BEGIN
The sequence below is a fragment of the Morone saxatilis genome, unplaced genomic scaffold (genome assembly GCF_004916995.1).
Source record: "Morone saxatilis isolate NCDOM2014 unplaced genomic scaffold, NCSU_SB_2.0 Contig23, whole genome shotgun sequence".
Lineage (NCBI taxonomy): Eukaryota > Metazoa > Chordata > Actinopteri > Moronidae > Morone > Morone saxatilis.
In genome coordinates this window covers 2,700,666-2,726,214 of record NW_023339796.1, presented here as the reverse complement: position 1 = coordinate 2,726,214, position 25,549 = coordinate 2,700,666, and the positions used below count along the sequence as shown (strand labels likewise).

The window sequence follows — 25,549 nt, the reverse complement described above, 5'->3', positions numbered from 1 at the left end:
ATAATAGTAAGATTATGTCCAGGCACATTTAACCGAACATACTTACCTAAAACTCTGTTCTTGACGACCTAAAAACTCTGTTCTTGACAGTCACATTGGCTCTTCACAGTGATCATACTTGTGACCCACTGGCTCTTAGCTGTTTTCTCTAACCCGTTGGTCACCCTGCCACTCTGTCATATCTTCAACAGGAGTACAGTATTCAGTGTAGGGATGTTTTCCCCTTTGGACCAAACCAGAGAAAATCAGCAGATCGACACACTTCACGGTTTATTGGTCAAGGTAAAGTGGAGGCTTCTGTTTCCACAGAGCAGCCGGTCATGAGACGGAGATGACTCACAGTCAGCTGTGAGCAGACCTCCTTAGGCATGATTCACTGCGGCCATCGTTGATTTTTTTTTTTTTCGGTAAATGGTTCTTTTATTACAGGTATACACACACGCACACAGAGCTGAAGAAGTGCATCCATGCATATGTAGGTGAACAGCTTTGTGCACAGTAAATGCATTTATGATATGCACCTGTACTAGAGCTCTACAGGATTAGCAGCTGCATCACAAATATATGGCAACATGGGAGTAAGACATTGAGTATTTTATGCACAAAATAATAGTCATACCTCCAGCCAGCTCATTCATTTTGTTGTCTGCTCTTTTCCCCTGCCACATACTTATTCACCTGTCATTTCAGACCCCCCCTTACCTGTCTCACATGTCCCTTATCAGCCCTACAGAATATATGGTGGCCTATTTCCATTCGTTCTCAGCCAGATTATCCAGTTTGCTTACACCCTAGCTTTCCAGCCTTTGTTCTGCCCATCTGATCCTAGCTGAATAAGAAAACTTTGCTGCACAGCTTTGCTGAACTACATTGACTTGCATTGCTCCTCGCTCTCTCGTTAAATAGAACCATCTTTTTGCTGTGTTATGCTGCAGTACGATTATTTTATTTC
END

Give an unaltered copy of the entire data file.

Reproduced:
The sequence below is a fragment of the Morone saxatilis genome, unplaced genomic scaffold (genome assembly GCF_004916995.1).
Source record: "Morone saxatilis isolate NCDOM2014 unplaced genomic scaffold, NCSU_SB_2.0 Contig23, whole genome shotgun sequence".
Lineage (NCBI taxonomy): Eukaryota > Metazoa > Chordata > Actinopteri > Moronidae > Morone > Morone saxatilis.
In genome coordinates this window covers 2,700,666-2,726,214 of record NW_023339796.1, presented here as the reverse complement: position 1 = coordinate 2,726,214, position 25,549 = coordinate 2,700,666, and the positions used below count along the sequence as shown (strand labels likewise).

The window sequence follows — 25,549 nt, the reverse complement described above, 5'->3', positions numbered from 1 at the left end:
ATAATAGTAAGATTATGTCCAGGCACATTTAACCGAACATACTTACCTAAAACTCTGTTCTTGACGACCTAAAAACTCTGTTCTTGACAGTCACATTGGCTCTTCACAGTGATCATACTTGTGACCCACTGGCTCTTAGCTGTTTTCTCTAACCCGTTGGTCACCCTGCCACTCTGTCATATCTTCAACAGGAGTACAGTATTCAGTGTAGGGATGTTTTCCCCTTTGGACCAAACCAGAGAAAATCAGCAGATCGACACACTTCACGGTTTATTGGTCAAGGTAAAGTGGAGGCTTCTGTTTCCACAGAGCAGCCGGTCATGAGACGGAGATGACTCACAGTCAGCTGTGAGCAGACCTCCTTAGGCATGATTCACTGCGGCCATCGTTGATTTTTTTTTTTTTCGGTAAATGGTTCTTTTATTACAGGTATACACACACGCACACAGAGCTGAAGAAGTGCATCCATGCATATGTAGGTGAACAGCTTTGTGCACAGTAAATGCATTTATGATATGCACCTGTACTAGAGCTCTACAGGATTAGCAGCTGCATCACAAATATATGGCAACATGGGAGTAAGACATTGAGTATTTTATGCACAAAATAATAGTCATACCTCCAGCCAGCTCATTCATTTTGTTGTCTGCTCTTTTCCCCTGCCACATACTTATTCACCTGTCATTTCAGACCCCCCCTTACCTGTCTCACATGTCCCTTATCAGCCCTACAGAATATATGGTGGCCTATTTCCATTCGTTCTCAGCCAGATTATCCAGTTTGCTTACACCCTAGCTTTCCAGCCTTTGTTCTGCCCATCTGATCCTAGCTGAATAAGAAAACTTTGCTGCACAGCTTTGCTGAACTACATTGACTTGCATTGCTCCTCGCTCTCTCGTTAAATAGAACCATCTTTTTGCTGTGTTATGCTGCAGTACGATTATTTTATTTC